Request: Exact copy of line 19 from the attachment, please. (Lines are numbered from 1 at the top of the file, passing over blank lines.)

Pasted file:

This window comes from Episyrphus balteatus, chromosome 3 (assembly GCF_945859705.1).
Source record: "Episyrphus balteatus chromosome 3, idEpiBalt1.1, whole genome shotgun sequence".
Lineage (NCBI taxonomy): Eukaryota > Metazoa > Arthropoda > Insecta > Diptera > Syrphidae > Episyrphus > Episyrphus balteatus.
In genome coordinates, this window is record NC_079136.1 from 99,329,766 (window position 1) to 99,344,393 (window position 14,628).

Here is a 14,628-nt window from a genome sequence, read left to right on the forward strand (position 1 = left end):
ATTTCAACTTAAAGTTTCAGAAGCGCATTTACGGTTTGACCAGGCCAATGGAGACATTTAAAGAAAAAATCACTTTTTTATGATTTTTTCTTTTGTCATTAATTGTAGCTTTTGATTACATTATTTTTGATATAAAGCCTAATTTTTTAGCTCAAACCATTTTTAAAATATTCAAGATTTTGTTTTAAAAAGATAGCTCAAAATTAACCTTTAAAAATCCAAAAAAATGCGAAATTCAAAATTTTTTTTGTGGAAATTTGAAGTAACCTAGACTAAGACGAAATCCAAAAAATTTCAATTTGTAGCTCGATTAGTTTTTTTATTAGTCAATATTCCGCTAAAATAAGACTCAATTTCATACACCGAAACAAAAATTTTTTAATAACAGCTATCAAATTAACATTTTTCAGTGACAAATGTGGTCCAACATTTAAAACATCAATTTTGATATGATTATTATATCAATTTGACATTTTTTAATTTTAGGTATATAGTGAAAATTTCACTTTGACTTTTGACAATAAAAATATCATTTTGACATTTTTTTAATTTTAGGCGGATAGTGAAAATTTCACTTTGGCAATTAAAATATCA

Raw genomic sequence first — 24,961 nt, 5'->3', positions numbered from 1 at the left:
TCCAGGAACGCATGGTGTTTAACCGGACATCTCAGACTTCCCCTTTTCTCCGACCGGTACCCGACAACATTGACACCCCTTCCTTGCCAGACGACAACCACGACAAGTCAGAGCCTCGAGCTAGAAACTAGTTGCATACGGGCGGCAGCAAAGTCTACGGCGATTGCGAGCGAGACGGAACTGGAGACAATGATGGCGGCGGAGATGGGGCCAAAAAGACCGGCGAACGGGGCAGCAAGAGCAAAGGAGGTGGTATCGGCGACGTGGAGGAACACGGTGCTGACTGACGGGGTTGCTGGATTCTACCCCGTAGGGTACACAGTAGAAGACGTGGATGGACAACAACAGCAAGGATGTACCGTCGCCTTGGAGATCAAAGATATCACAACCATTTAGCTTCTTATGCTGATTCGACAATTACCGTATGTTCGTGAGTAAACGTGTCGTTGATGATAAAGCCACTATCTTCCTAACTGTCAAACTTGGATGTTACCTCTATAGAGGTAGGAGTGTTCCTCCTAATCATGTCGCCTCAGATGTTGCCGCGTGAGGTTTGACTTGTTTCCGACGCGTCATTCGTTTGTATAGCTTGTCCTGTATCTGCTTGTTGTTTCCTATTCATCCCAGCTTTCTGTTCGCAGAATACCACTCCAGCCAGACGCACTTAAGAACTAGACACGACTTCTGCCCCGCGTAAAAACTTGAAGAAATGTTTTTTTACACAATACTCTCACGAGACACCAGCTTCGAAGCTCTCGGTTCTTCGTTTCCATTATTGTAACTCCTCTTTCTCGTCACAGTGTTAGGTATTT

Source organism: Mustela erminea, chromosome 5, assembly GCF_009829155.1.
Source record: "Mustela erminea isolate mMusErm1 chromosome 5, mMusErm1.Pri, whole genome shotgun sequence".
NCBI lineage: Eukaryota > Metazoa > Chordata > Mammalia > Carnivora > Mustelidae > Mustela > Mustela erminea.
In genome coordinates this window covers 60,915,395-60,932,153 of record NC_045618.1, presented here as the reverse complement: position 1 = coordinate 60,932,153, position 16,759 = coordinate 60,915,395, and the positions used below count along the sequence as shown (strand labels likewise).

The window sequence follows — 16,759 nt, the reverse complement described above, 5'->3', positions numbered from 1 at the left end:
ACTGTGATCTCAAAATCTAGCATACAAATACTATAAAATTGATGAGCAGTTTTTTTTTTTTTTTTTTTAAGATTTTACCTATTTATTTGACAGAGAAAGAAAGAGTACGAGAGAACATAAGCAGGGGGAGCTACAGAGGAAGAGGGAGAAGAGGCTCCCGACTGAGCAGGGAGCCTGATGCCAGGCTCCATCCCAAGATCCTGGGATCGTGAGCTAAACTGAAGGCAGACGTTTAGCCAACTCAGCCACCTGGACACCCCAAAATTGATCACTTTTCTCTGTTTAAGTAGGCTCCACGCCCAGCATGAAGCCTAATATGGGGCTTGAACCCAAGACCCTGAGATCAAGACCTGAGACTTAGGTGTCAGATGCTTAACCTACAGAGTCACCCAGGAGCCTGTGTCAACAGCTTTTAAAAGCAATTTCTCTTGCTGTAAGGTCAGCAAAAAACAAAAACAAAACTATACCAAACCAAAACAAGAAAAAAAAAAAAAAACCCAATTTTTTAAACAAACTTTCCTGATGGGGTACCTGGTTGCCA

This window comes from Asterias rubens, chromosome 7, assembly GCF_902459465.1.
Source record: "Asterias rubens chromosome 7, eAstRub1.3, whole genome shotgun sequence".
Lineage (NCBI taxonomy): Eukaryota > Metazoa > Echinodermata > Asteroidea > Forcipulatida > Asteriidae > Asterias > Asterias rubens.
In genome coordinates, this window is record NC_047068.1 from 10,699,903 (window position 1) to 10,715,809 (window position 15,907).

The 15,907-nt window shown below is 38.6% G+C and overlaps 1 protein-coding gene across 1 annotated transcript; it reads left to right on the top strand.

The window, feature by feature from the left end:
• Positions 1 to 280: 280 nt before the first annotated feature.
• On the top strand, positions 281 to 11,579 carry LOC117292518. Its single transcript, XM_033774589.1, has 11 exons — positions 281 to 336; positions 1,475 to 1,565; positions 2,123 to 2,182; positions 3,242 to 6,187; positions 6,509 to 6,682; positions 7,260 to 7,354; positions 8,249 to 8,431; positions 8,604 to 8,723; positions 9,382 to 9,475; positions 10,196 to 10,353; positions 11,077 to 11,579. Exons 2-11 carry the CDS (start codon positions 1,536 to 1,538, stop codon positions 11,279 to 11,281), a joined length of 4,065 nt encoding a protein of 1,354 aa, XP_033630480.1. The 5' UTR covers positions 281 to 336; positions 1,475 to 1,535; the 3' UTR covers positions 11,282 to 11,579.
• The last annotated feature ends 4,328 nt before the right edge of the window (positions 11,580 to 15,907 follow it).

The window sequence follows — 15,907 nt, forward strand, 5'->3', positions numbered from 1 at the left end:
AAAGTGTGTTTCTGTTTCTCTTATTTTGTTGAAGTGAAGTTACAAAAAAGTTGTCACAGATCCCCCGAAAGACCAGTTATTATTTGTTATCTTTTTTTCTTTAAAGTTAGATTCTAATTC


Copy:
The 15,907-nt window shown below is 38.6% G+C and overlaps 1 protein-coding gene across 1 annotated transcript; it reads left to right on the top strand.